Sue Green has more than 40 years journalism experience, including holding senior writing and editing positions in Australia, New Zealand and Hong Kong. She has a particular interest in the transition from industry to the Academy. She has extensive experience writing about the arts, craft and design, architecture, interiors, property and books. As well as a postgraduate journalism qualification and a PhD in writing from Swinburne University she has a degree in textile design. She taught journalism for nine years at Swinburne Institute of Technology and is now a sessional teacher with the University of Melbourne.

Professor Peter Gresshoff

Peter Gresshoff is Professor of Botany at The University of Queensland. He is a plant development geneticist who specialises in using molecular and genetic tools to understand complexities of gene networks. Professor Gresshoff is a global leader in legume research. Because of his scientific work, the Pongamia tree is now used on a large scale for the production of biofuel. Peter is a Fellow of AAAS, Indian NAAS, Russian Academy of Science, and was nominated for the Australian Academy of Science. He was twice awarded the German Alexander von Humboldt Fellowship and the Chinese Academy Professorial Fellowship.

Professor Kathleen Griffiths

Kathleen Griffiths is Emeritus Professor and former Director, National Institute for Mental Health Research, Australian National University. Her research focuses on the use of the Internet as a self-help tool for improving mental health, developing programmes for reducing the stigma associated with depression and understanding the information needs and mental health research priorities of consumers.

Professor Nathan Grills

Nathan Grills is a Public Health Physician and Professor at the Nossal Institute for Global Health, University of Melbourne. He obtained a MPH and a DPhil (Public Health) from Oxford University under a Rhodes Scholarship. In 2014, Nathan completed a Professional Doctorate in Public Health at Monash University using social network analysis to measure the impact of public health partnerships. Nathan’s research expertise is in the areas of non-communicable diseases, disability inclusion, community health evaluation/monitoring and primary health care systems. Nathan has worked extensively in India, including leading a tobacco control research collaboration to develop tobacco control interventions.

Dr Nicholas Gruen

Nicholas Gruen is a widely published policy economist, entrepreneur and commentator. He has advised Cabinet Ministers, sat on Australia’s Productivity Commission and founded Lateral Economics and Peach Financial. He is Visiting Professor at Kings College London and Adjunct Professor at UTS. He chairs the Open Knowledge Foundation (Australian Chapter) and is Patron of the Australian Digital Alliance, which brings together Australia’s libraries, universities, and major providers of digital infrastructure such as Google and Yahoo. He has a PhD in Public Policy from the ANU and an LLB (Hons) from the University of Melbourne.

John Gunn

John Gunn is a marine scientist and formerly the Chief Executive Officer of the Australian Institute of Marine Science. Previously, he was Chief Scientist of the Australian Antarctic Program and the Deputy Chief of CSIRO’s Marine and Atmospheric Research Division. He has an international reputation in the fields of pelagic fish ecology and in the development of marine biological observing technology and systems. Gunn is a passionate advocate for science — in particular, marine science — and its role in securing a prosperous and sustainable future for Australia. He has authored over 150 peer-reviewed publications, papers and technical reports, and presented at more than 100 conferences.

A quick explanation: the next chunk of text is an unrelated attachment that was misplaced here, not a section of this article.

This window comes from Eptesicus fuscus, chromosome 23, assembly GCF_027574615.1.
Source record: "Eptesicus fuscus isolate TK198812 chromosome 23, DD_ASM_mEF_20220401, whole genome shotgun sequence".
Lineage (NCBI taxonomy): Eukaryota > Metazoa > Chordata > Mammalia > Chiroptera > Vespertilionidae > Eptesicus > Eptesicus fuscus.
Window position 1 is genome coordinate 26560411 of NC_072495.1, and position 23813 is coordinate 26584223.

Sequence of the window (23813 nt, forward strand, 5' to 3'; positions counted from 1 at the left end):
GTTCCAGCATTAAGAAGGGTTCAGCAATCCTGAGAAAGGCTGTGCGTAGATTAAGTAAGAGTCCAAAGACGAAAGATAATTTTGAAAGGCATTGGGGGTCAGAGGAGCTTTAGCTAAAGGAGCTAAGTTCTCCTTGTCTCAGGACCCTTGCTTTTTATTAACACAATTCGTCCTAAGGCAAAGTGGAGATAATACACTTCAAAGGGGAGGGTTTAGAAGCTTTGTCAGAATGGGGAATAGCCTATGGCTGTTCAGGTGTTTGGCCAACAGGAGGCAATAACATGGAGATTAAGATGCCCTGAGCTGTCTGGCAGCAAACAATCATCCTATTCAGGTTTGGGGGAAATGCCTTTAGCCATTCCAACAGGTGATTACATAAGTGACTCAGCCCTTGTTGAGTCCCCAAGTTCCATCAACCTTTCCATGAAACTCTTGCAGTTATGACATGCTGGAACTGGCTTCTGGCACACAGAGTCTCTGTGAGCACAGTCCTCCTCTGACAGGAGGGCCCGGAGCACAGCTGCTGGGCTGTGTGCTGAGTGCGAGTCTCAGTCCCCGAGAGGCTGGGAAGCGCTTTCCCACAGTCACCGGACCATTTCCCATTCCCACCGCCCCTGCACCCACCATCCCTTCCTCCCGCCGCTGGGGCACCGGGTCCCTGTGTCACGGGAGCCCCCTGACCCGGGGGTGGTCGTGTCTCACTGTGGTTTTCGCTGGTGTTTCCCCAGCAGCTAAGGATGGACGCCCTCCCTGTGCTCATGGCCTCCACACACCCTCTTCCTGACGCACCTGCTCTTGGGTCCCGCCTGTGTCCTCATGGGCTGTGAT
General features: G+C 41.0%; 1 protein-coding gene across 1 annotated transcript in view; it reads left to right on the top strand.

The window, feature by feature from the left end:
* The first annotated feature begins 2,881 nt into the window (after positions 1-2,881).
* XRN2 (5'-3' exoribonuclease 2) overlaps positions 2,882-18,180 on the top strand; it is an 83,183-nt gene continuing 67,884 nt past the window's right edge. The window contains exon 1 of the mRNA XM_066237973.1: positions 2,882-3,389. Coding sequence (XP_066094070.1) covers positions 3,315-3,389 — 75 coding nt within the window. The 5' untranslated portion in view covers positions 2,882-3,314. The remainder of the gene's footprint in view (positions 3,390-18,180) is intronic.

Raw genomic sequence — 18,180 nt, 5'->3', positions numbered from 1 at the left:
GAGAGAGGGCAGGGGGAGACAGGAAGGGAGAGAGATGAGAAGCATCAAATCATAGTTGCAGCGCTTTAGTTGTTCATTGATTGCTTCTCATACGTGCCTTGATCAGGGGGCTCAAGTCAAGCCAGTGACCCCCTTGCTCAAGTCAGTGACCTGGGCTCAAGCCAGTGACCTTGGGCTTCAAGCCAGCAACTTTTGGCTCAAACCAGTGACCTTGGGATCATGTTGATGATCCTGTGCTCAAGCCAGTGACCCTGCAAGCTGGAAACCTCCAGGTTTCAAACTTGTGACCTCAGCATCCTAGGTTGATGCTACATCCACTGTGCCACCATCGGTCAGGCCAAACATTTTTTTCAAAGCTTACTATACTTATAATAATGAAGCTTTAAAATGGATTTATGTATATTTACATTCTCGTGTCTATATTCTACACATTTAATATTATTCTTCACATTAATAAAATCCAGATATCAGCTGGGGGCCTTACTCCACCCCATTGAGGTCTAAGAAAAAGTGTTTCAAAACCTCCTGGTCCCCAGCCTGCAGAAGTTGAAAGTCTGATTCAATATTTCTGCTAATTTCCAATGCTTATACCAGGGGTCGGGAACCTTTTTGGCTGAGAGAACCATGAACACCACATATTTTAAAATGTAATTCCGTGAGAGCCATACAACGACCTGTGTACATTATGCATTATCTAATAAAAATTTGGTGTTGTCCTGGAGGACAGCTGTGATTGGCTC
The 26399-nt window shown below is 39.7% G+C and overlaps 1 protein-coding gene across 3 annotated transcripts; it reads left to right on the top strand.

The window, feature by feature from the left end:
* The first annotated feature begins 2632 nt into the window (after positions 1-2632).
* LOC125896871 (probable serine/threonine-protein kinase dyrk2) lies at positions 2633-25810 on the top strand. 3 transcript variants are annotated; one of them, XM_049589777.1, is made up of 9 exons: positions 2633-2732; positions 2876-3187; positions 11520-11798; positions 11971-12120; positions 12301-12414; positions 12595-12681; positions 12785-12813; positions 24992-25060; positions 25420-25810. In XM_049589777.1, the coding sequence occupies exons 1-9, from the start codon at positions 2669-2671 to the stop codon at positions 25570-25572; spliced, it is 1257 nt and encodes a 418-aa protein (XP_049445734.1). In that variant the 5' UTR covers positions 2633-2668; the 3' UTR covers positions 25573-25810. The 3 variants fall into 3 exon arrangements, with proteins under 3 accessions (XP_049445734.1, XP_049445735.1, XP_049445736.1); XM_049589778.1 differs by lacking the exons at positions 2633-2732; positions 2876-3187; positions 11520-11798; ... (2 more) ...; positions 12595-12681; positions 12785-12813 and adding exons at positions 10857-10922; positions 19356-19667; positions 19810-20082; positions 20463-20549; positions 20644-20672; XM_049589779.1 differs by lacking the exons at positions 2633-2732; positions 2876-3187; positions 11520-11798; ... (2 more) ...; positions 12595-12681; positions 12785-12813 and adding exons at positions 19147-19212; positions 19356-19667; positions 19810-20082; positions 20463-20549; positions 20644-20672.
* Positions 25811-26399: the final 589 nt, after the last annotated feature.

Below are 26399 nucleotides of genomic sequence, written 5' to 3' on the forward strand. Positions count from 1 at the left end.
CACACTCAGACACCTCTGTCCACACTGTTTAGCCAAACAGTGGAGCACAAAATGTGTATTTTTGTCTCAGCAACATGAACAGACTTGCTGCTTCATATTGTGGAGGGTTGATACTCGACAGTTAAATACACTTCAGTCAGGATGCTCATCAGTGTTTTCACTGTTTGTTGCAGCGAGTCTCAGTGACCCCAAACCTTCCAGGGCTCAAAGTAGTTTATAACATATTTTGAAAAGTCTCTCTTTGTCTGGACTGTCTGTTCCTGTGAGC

Professor Ian Gust AO

Ian Gust is an Australian medical researcher, virologist, and former science administrator. Gust’s area of work is in the development of drugs and vaccines against viral diseases and he is best known for the development of vaccines against the Hepatitis A virus. He has been a member of World Health Organization expert committees on viral hepatitis, biological standardisation and virus diseases. In 1992, Gust was appointed an Officer of the Order of Australia for service to public health, particularly in the prevention of hepatitis and AIDS. He is currently Professorial Fellow in the Department of Microbiology and Immunology in the University of Melbourne

Michelle Guthrie

Michelle Guthrie is the former ABC Managing Director. She was appointed in May 2016 following an international career as a leading media executive in Australia, the UK and Asia. Michelle started her career as a lawyer and then moved to News International in London where she helped develop global pay TV businesses including BSkyB. She helped launch Foxtel in Australia before relocating to Star TV in Hong Kong where she was appointed Chief Executive Officer in 2003. Recently Michelle was appointed Chair at The Mighty Kingdom, the largest independent game developer in Australia.

Dr Christopher Gyngell

Christopher Gyngell is a Research Fellow in Biomedical Ethics. His research interests lie primarily in the ethical implications of biotechnologies and the philosophy of health and disease. Chris was previously a Marie Sklodowska-Curie Fellow at the University of Oxford, where he led a project titled “Selecting, Creating and Modifying Embryos”, which investigated the ethical and legal implications of the gene editing technique CRISPR. He was awarded his PhD in Philosophy from the Australian National University in 2015. Before undertaking his PhD, Chris completed a Master’s degree in Applied Ethics and an Honours degree in Genetics.